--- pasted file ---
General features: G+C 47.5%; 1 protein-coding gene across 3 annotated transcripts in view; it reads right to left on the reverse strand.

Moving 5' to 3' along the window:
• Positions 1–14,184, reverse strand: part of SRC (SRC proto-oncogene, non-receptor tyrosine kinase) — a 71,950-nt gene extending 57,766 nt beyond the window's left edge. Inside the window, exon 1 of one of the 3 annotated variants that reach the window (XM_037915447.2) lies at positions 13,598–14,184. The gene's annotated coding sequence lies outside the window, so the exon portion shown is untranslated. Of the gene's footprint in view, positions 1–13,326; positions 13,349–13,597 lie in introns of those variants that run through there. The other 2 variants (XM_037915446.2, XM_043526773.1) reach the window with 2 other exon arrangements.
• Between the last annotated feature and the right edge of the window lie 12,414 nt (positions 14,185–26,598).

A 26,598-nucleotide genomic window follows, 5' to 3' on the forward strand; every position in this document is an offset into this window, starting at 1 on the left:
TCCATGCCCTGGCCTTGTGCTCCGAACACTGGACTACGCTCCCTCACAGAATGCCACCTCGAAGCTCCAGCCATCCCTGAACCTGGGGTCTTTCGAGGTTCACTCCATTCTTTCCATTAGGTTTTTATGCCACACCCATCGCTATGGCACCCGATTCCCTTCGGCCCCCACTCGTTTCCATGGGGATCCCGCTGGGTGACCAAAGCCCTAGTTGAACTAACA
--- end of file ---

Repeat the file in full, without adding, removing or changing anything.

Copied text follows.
General features: G+C 47.5%; 1 protein-coding gene across 3 annotated transcripts in view; it reads right to left on the reverse strand.

Moving 5' to 3' along the window:
• Positions 1–14,184, reverse strand: part of SRC (SRC proto-oncogene, non-receptor tyrosine kinase) — a 71,950-nt gene extending 57,766 nt beyond the window's left edge. Inside the window, exon 1 of one of the 3 annotated variants that reach the window (XM_037915447.2) lies at positions 13,598–14,184. The gene's annotated coding sequence lies outside the window, so the exon portion shown is untranslated. Of the gene's footprint in view, positions 1–13,326; positions 13,349–13,597 lie in introns of those variants that run through there. The other 2 variants (XM_037915446.2, XM_043526773.1) reach the window with 2 other exon arrangements.
• Between the last annotated feature and the right edge of the window lie 12,414 nt (positions 14,185–26,598).

A 26,598-nucleotide genomic window follows, 5' to 3' on the forward strand; every position in this document is an offset into this window, starting at 1 on the left:
TCCATGCCCTGGCCTTGTGCTCCGAACACTGGACTACGCTCCCTCACAGAATGCCACCTCGAAGCTCCAGCCATCCCTGAACCTGGGGTCTTTCGAGGTTCACTCCATTCTTTCCATTAGGTTTTTATGCCACACCCATCGCTATGGCACCCGATTCCCTTCGGCCCCCACTCGTTTCCATGGGGATCCCGCTGGGTGACCAAAGCCCTAGTTGAACTAACA